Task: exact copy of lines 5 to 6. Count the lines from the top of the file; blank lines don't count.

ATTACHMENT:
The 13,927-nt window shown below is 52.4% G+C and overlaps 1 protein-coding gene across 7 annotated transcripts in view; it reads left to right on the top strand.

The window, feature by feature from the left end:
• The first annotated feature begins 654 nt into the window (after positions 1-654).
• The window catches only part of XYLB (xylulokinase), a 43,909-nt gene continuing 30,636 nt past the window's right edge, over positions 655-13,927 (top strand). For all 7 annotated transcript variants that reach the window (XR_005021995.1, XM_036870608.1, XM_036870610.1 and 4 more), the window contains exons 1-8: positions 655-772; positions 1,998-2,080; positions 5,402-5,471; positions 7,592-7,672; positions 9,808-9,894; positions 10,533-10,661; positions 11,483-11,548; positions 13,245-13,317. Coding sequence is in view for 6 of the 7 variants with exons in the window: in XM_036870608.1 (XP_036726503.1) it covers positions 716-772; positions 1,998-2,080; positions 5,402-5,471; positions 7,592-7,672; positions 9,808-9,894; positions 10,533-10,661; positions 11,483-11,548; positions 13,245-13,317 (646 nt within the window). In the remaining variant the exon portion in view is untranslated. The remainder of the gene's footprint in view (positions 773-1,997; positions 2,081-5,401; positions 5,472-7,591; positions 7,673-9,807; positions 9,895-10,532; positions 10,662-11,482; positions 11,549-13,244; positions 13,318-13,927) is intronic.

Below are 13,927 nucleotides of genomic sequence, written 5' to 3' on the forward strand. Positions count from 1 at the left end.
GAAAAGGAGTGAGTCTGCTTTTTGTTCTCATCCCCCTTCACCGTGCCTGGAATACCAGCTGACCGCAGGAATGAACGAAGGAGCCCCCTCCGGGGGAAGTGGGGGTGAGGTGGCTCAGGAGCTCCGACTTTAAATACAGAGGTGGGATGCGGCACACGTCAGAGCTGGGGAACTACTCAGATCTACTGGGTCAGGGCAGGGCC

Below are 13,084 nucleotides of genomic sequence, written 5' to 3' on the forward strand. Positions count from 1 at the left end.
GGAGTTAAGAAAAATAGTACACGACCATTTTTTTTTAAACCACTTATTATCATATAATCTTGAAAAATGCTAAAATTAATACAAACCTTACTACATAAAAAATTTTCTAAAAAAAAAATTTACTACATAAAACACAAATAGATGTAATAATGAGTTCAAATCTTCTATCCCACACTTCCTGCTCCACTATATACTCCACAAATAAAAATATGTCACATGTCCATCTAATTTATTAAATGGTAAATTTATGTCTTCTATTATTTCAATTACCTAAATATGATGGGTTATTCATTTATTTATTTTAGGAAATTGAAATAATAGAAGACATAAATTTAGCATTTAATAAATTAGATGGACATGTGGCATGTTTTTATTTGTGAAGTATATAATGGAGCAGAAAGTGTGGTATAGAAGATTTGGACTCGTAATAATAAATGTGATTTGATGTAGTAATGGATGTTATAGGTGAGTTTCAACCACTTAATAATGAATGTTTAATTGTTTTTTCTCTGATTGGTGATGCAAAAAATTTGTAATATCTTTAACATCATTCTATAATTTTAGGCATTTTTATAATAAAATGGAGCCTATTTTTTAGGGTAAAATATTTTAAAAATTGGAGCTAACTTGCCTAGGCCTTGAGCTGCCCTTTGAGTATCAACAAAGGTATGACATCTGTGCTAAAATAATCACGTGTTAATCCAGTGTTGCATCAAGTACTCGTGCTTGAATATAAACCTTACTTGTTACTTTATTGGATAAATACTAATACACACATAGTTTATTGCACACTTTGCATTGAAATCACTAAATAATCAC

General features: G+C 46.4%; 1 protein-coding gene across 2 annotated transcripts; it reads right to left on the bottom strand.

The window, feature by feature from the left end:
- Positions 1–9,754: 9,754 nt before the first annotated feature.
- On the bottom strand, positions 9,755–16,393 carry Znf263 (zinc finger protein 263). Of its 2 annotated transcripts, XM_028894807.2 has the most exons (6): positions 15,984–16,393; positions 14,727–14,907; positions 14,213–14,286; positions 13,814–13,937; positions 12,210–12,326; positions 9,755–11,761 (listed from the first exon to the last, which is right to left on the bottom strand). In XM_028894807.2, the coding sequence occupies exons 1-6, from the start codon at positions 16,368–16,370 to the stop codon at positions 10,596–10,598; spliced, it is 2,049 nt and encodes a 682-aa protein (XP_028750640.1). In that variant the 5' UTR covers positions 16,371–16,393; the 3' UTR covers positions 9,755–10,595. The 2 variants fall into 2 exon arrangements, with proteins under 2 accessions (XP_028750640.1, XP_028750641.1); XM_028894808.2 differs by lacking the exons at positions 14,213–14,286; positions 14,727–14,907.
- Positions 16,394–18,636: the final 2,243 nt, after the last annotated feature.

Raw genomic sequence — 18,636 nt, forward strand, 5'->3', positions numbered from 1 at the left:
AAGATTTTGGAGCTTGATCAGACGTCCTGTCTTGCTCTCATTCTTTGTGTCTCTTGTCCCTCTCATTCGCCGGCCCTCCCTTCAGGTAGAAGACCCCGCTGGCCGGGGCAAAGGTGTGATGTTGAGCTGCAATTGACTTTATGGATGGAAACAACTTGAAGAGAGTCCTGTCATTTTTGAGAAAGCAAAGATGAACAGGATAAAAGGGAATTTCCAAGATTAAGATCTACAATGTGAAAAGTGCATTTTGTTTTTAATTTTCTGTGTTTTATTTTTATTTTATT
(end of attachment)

Below are 13,927 nucleotides of genomic sequence, written 5' to 3' on the forward strand. Positions count from 1 at the left end.
GAAAAGGAGTGAGTCTGCTTTTTGTTCTCATCCCCCTTCACCGTGCCTGGAATACCAGCTGACCGCAGGAATGAACGAAGGAGCCCCCTCCGGGGGAAGTGGGGGTGAGGTGGCTCAGGAGCTCCGACTTTAAATACAGAGGTGGGATGCGGCACACGTCAGAGCTGGGGAACTACTCAGATCTACTGGGTCAGGGCAGGGCC